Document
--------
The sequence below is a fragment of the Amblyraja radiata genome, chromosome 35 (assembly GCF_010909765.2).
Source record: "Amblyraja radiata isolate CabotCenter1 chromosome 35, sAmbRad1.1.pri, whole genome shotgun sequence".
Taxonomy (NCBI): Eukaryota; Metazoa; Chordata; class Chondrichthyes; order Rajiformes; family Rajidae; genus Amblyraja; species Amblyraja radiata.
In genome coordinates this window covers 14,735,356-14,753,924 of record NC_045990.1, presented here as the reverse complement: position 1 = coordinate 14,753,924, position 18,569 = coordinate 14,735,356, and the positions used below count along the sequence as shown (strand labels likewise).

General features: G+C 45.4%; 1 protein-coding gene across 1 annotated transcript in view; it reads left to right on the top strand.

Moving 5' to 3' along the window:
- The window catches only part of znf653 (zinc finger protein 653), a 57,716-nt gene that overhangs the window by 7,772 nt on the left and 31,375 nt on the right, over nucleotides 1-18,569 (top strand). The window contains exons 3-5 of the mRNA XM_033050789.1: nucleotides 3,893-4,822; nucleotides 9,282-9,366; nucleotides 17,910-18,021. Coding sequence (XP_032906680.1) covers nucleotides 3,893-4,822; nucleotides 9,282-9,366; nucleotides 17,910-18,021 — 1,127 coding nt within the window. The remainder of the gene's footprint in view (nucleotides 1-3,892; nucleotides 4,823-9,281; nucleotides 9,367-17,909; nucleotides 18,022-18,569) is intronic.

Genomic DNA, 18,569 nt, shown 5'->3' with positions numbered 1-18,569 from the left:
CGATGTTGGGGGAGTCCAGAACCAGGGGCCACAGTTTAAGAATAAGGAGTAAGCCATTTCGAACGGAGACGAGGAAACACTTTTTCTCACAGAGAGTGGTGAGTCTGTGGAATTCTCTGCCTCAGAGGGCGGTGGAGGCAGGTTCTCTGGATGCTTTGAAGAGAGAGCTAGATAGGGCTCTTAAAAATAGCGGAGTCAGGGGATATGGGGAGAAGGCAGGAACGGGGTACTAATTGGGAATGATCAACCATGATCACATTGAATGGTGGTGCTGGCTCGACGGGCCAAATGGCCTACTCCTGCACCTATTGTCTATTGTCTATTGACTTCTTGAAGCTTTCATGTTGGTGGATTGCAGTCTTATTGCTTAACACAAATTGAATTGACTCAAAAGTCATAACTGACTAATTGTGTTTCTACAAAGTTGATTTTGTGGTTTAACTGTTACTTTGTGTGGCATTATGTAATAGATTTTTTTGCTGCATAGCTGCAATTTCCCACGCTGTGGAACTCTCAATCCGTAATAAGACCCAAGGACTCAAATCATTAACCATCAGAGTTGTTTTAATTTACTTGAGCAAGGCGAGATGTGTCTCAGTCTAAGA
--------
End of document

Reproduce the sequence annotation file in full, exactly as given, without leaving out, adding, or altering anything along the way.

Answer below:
The sequence below is a fragment of the Amblyraja radiata genome, chromosome 35 (assembly GCF_010909765.2).
Source record: "Amblyraja radiata isolate CabotCenter1 chromosome 35, sAmbRad1.1.pri, whole genome shotgun sequence".
Taxonomy (NCBI): Eukaryota; Metazoa; Chordata; class Chondrichthyes; order Rajiformes; family Rajidae; genus Amblyraja; species Amblyraja radiata.
In genome coordinates this window covers 14,735,356-14,753,924 of record NC_045990.1, presented here as the reverse complement: position 1 = coordinate 14,753,924, position 18,569 = coordinate 14,735,356, and the positions used below count along the sequence as shown (strand labels likewise).

General features: G+C 45.4%; 1 protein-coding gene across 1 annotated transcript in view; it reads left to right on the top strand.

Moving 5' to 3' along the window:
- The window catches only part of znf653 (zinc finger protein 653), a 57,716-nt gene that overhangs the window by 7,772 nt on the left and 31,375 nt on the right, over nucleotides 1-18,569 (top strand). The window contains exons 3-5 of the mRNA XM_033050789.1: nucleotides 3,893-4,822; nucleotides 9,282-9,366; nucleotides 17,910-18,021. Coding sequence (XP_032906680.1) covers nucleotides 3,893-4,822; nucleotides 9,282-9,366; nucleotides 17,910-18,021 — 1,127 coding nt within the window. The remainder of the gene's footprint in view (nucleotides 1-3,892; nucleotides 4,823-9,281; nucleotides 9,367-17,909; nucleotides 18,022-18,569) is intronic.

Genomic DNA, 18,569 nt, shown 5'->3' with positions numbered 1-18,569 from the left:
CGATGTTGGGGGAGTCCAGAACCAGGGGCCACAGTTTAAGAATAAGGAGTAAGCCATTTCGAACGGAGACGAGGAAACACTTTTTCTCACAGAGAGTGGTGAGTCTGTGGAATTCTCTGCCTCAGAGGGCGGTGGAGGCAGGTTCTCTGGATGCTTTGAAGAGAGAGCTAGATAGGGCTCTTAAAAATAGCGGAGTCAGGGGATATGGGGAGAAGGCAGGAACGGGGTACTAATTGGGAATGATCAACCATGATCACATTGAATGGTGGTGCTGGCTCGACGGGCCAAATGGCCTACTCCTGCACCTATTGTCTATTGTCTATTGACTTCTTGAAGCTTTCATGTTGGTGGATTGCAGTCTTATTGCTTAACACAAATTGAATTGACTCAAAAGTCATAACTGACTAATTGTGTTTCTACAAAGTTGATTTTGTGGTTTAACTGTTACTTTGTGTGGCATTATGTAATAGATTTTTTTGCTGCATAGCTGCAATTTCCCACGCTGTGGAACTCTCAATCCGTAATAAGACCCAAGGACTCAAATCATTAACCATCAGAGTTGTTTTAATTTACTTGAGCAAGGCGAGATGTGTCTCAGTCTAAGA